Frail and with growing memory problems, Rodger kept us on our toes as he struggled to navigate through a world that refused to make sense. Routine was vitally important; without it he wound down into confusion so complete all movement came to a halt. He was stuck somewhere in time.
Years after moving into our home, we would come upon him staring into space, mumbling softly about a missed appointment made fifty years ago or reliving a day in the life of a long ago soldier.
Sometimes with pity, always with patience, I would gently bring him back. “Orienting him to time and place,” as the doctor said.
His favorite room was the kitchen. Small and bright with sunshine, it opens onto a view of the Blue Ridge Mountains. Hills he called them, telling me about the fabulous peaks he once climbed in the mountain ranges of Italy. For a short time his memory was as sharp and clear as the cold mountain air of days gone by.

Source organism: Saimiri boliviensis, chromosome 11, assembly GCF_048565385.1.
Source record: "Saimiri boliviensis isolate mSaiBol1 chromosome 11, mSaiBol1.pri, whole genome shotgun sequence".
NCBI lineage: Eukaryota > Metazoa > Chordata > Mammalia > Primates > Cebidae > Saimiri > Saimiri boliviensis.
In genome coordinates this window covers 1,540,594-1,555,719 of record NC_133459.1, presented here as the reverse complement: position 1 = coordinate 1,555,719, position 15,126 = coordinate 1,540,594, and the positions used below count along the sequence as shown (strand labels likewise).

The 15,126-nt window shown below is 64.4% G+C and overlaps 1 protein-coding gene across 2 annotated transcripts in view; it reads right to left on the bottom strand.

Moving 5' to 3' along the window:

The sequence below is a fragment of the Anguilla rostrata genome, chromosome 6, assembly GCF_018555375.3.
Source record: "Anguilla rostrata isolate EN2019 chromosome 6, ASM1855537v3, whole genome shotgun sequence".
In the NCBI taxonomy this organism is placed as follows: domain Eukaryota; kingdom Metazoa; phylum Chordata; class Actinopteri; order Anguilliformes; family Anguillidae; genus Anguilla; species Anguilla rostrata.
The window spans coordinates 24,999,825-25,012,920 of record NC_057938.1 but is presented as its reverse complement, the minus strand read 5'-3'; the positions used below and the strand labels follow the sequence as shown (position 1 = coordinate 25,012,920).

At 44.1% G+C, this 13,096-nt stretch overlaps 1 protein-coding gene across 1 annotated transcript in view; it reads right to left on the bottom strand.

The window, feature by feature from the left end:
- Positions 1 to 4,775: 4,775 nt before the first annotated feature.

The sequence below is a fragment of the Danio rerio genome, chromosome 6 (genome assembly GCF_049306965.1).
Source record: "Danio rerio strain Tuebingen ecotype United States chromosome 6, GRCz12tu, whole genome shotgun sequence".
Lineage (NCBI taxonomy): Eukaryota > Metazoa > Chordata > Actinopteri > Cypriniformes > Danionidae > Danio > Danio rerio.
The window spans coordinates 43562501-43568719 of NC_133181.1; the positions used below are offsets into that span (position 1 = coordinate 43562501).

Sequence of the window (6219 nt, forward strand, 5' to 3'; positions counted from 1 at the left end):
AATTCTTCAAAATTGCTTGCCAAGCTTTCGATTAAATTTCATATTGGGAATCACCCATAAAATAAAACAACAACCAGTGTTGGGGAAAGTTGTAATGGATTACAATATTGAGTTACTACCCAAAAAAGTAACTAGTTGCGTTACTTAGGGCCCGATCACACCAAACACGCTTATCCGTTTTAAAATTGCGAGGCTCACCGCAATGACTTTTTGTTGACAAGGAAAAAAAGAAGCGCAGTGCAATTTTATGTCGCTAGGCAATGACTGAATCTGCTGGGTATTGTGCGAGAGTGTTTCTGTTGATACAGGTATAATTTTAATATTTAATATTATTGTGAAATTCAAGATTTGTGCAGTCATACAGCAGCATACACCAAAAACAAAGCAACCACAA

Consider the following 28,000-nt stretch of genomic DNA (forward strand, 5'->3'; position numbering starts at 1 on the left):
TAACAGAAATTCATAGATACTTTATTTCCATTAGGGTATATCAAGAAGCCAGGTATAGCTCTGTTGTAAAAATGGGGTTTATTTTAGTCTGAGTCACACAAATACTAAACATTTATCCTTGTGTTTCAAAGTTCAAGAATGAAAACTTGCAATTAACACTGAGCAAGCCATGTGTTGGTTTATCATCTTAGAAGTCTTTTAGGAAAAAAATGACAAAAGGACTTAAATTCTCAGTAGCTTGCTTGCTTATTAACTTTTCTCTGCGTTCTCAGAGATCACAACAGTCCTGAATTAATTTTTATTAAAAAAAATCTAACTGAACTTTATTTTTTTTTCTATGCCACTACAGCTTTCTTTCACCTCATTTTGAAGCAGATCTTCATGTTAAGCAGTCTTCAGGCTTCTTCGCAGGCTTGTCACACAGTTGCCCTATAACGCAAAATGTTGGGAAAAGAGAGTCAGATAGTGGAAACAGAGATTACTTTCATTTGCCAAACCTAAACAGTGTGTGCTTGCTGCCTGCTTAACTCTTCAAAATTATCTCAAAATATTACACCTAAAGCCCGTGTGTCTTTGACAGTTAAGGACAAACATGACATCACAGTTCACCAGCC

A charming boyish smile crossed his face as he spoke of his mother making polenta before going to church each day. Of rolling up the rugs and dancing on Saturday night in a kitchen glowing with firelight and youthful dreams.
In the kitchen, with no need of persistent voices orienting him to time and place, he was able to move. He was home again.
Hold on to the precious moments when they come for they are the blessings we receive from those who cannot thank us.
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